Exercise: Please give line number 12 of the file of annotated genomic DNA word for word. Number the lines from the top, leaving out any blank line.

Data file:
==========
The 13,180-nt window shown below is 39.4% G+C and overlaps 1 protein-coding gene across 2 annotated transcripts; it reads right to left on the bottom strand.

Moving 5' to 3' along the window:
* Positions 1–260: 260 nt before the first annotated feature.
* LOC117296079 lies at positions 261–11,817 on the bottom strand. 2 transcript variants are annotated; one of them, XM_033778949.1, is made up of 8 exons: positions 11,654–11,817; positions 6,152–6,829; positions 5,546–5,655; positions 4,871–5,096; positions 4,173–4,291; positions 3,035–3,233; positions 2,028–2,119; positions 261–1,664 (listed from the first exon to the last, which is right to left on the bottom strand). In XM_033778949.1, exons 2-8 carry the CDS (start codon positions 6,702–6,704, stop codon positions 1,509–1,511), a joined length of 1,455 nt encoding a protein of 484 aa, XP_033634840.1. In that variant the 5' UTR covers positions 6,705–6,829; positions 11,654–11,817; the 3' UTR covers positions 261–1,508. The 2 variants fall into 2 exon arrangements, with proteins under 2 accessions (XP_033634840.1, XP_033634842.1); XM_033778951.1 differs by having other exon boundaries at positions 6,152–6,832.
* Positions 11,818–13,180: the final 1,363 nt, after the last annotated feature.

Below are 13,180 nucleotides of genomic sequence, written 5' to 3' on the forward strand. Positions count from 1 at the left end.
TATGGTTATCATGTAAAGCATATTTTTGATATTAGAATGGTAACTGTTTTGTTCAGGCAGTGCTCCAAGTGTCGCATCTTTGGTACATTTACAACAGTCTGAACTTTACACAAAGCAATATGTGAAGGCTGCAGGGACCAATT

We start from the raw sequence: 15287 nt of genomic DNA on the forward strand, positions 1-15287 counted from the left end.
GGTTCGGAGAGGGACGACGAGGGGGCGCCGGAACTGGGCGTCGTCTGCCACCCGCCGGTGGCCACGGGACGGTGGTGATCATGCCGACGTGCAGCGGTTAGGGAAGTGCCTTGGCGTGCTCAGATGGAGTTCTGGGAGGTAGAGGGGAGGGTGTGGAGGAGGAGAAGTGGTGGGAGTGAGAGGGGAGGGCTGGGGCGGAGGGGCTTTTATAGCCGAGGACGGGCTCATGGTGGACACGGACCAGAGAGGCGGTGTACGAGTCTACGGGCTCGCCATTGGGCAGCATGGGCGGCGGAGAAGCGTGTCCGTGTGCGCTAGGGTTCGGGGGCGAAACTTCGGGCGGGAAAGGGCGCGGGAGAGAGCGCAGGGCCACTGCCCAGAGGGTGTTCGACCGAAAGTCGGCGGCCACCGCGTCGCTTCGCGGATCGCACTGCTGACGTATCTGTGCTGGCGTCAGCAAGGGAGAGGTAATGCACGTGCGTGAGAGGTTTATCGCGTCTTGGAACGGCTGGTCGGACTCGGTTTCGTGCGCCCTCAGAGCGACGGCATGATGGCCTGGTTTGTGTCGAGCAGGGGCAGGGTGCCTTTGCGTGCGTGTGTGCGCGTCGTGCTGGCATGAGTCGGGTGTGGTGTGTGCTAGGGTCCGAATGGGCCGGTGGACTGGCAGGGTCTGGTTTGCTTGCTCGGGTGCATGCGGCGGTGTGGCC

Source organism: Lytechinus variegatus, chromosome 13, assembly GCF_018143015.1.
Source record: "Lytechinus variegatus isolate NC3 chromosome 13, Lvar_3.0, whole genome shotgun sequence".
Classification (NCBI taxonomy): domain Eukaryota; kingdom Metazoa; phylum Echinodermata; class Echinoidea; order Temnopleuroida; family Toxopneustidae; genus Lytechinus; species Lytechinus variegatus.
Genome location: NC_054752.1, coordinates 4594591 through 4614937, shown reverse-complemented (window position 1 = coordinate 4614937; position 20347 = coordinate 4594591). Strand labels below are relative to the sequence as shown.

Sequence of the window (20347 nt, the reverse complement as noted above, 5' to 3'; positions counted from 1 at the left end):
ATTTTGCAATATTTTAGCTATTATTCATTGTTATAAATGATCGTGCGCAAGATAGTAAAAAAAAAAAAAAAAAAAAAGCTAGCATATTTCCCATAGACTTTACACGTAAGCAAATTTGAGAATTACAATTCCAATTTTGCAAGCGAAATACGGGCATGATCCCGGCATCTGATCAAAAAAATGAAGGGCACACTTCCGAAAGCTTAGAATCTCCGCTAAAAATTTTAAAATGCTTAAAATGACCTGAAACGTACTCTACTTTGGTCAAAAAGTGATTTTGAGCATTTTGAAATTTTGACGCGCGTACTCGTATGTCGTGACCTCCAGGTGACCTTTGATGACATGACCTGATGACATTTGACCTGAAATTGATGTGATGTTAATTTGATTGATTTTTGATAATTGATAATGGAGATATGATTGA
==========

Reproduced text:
Classification (NCBI taxonomy): domain Eukaryota; kingdom Metazoa; phylum Echinodermata; class Echinoidea; order Temnopleuroida; family Toxopneustidae; genus Lytechinus; species Lytechinus variegatus.